Combining distribution- and anchor-based approaches to determine minimally important differences: the FACIT experience

Eval Health Prof. 2005 Jun;28(2):172-91. doi: 10.1177/0163278705275340.


Health-related quality of life (HRQOL) is an important endpoint in cancer clinical trials and in cancer treatment in general; however, the meaningfulness of HRQOL scores may not be apparent to clinicians or researchers. Minimally important differences (MIDs) can enhance the interpretability of HRQOL scores by identifying differences likely to be meaningful to patients and clinicians. This article's objective is to describe and provide examples of approaches we have used to identify MIDs for instruments in the Functional Assessment of Chronic Illness Therapy (FACIT) measurement system. Distribution- and anchor-based approaches are described and illustrated. We also discuss the importance of assessing the appropriateness of anchors, and we provide suggestions for combining results into a single range of plausible MIDs. MIDs for FACIT instruments established to date are summarized, and general guidelines that can be used to estimate MIDs for other FACIT instruments are provided. Applications of MIDs in research are illustrated.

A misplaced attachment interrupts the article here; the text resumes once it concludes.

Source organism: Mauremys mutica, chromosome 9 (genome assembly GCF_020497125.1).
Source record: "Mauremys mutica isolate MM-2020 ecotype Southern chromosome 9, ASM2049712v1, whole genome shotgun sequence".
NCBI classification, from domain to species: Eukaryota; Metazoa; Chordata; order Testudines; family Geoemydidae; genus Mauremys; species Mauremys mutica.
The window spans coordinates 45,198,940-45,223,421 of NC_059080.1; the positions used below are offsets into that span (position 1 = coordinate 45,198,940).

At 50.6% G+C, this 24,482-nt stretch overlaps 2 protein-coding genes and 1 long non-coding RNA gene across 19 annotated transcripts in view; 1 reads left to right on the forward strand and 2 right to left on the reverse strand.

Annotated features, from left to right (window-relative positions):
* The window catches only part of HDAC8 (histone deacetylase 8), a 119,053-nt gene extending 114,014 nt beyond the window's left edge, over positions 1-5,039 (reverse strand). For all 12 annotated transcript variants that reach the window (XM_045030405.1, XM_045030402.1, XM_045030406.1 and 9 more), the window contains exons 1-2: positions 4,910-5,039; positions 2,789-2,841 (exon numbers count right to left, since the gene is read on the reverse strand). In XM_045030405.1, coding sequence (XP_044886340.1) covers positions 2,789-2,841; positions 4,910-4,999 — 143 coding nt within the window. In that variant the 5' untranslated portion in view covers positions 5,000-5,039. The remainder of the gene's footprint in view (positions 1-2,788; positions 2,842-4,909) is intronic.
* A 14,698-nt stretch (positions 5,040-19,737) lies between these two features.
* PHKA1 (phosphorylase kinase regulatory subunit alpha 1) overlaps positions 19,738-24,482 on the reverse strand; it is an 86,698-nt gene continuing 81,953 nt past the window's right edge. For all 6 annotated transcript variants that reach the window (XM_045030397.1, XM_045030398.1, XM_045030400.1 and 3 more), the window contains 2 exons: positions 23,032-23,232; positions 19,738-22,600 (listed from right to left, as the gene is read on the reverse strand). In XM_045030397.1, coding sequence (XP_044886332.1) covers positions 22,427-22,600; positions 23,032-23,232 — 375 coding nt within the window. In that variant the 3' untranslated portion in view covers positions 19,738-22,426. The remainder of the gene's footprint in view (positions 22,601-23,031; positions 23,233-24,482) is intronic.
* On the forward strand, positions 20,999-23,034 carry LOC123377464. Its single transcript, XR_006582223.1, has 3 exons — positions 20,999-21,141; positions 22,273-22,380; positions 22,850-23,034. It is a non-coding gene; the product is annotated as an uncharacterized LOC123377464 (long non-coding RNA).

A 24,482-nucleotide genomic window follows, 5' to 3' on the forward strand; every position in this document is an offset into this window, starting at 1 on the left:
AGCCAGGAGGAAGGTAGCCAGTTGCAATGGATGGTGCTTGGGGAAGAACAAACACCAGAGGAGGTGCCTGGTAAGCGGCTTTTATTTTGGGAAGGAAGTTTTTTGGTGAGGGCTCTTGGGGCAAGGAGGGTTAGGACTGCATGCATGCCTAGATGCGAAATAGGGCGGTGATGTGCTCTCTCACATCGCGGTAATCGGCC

Publication types

  • Research Support, N.I.H., Extramural
  • Research Support, U.S. Gov't, P.H.S.

MeSH terms

  • Cross-Sectional Studies
  • Health Status Indicators
  • Humans
  • Neoplasms / psychology*
  • Neoplasms / therapy*
  • Psychometrics / instrumentation
  • Quality of Life*
  • Reproducibility of Results